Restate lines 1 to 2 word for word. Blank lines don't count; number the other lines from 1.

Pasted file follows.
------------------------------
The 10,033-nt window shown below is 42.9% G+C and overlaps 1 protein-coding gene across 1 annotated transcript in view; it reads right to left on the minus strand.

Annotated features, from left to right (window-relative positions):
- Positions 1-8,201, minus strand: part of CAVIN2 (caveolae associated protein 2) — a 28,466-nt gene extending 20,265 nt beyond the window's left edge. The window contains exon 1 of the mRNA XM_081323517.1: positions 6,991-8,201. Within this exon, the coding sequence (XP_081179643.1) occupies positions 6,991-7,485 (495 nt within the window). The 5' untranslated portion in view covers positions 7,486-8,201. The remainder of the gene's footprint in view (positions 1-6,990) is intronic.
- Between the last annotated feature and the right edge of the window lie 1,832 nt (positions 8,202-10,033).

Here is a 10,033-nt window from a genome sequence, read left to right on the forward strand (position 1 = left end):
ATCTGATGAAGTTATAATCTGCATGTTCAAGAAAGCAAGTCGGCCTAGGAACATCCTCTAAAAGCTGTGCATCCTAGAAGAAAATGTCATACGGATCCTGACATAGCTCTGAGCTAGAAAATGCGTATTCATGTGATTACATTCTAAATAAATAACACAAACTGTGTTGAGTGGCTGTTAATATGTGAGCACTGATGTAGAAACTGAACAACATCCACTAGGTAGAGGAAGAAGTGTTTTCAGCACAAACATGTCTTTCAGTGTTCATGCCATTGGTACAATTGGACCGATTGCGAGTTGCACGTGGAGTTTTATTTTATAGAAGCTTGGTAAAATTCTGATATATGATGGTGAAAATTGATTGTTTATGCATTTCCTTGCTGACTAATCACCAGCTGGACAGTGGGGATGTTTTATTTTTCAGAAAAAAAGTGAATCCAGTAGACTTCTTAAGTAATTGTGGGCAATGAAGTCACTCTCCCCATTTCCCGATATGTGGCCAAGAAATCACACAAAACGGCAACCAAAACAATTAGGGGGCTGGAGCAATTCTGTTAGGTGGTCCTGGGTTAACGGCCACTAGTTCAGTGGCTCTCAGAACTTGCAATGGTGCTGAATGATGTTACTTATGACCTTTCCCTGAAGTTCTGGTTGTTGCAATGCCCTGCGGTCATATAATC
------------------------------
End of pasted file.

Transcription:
The 10,033-nt window shown below is 42.9% G+C and overlaps 1 protein-coding gene across 1 annotated transcript in view; it reads right to left on the minus strand.

Annotated features, from left to right (window-relative positions):